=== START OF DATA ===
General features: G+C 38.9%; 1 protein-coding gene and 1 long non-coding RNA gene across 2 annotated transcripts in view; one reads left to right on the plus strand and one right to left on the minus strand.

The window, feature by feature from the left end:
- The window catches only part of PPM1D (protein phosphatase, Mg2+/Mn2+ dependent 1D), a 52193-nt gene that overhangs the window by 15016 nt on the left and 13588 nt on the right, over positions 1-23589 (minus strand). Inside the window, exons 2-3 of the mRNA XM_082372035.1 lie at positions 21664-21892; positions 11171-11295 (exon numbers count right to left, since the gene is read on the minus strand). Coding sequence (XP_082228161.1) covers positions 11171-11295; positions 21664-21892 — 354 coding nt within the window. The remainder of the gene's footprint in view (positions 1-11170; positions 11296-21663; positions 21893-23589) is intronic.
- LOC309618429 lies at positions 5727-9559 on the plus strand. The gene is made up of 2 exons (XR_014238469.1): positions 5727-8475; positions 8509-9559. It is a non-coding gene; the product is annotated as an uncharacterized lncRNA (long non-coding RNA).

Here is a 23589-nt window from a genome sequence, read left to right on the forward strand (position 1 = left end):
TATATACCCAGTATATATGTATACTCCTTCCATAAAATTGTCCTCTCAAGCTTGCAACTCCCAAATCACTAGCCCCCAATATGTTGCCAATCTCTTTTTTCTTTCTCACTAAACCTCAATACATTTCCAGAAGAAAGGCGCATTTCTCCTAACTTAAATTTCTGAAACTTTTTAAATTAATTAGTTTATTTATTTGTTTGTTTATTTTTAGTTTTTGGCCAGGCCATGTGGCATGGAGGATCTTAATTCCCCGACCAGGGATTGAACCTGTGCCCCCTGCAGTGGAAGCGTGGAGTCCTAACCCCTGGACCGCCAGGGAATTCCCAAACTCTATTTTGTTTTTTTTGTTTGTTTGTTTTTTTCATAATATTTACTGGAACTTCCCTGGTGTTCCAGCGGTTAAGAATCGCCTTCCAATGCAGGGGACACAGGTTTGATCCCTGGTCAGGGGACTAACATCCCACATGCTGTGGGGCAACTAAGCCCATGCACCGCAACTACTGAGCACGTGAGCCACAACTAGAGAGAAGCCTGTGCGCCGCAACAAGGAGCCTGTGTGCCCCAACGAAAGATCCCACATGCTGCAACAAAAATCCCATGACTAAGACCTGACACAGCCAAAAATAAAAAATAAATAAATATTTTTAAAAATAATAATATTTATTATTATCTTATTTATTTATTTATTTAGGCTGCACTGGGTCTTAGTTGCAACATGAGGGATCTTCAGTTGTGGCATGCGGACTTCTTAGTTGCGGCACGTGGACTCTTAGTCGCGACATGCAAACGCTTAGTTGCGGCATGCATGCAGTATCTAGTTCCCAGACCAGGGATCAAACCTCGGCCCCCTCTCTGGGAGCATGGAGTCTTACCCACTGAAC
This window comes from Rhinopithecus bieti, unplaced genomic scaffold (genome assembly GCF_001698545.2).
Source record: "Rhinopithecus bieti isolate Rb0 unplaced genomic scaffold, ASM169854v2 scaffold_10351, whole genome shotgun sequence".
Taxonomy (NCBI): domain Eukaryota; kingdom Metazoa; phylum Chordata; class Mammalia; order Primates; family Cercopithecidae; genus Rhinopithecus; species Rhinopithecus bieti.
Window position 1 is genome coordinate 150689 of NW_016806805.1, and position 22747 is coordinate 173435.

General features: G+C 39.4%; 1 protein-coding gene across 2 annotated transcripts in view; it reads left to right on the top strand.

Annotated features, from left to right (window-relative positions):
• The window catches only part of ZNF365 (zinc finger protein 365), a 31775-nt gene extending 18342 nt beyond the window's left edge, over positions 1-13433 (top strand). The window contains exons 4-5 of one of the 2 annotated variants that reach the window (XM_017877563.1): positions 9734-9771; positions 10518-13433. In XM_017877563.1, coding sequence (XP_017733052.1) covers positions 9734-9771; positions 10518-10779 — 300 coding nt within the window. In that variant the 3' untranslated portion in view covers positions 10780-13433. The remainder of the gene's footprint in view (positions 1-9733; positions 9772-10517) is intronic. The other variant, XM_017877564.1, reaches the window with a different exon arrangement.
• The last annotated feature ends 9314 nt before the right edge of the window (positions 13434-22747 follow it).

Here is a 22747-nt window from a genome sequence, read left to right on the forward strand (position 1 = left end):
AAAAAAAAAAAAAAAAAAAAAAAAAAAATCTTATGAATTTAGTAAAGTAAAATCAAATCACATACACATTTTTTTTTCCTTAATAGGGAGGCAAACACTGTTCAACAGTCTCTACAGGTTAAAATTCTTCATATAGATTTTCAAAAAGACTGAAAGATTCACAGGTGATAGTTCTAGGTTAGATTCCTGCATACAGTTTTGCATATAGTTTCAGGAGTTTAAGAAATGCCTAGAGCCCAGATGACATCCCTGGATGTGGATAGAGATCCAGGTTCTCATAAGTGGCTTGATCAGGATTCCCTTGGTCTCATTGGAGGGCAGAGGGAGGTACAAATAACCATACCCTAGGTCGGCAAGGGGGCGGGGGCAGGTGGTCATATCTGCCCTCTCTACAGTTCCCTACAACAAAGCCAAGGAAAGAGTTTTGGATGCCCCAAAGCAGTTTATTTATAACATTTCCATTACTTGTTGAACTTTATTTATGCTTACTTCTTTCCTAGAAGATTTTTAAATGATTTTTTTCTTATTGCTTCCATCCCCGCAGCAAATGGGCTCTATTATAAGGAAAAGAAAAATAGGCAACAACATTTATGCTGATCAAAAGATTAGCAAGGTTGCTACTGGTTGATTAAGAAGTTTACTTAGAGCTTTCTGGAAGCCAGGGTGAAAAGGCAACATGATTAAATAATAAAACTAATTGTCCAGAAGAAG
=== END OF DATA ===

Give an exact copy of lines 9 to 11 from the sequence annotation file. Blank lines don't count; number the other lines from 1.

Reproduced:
Taxonomy (NCBI): domain Eukaryota; kingdom Metazoa; phylum Chordata; class Mammalia; order Primates; family Cercopithecidae; genus Rhinopithecus; species Rhinopithecus bieti.
Window position 1 is genome coordinate 150689 of NW_016806805.1, and position 22747 is coordinate 173435.

General features: G+C 39.4%; 1 protein-coding gene across 2 annotated transcripts in view; it reads left to right on the top strand.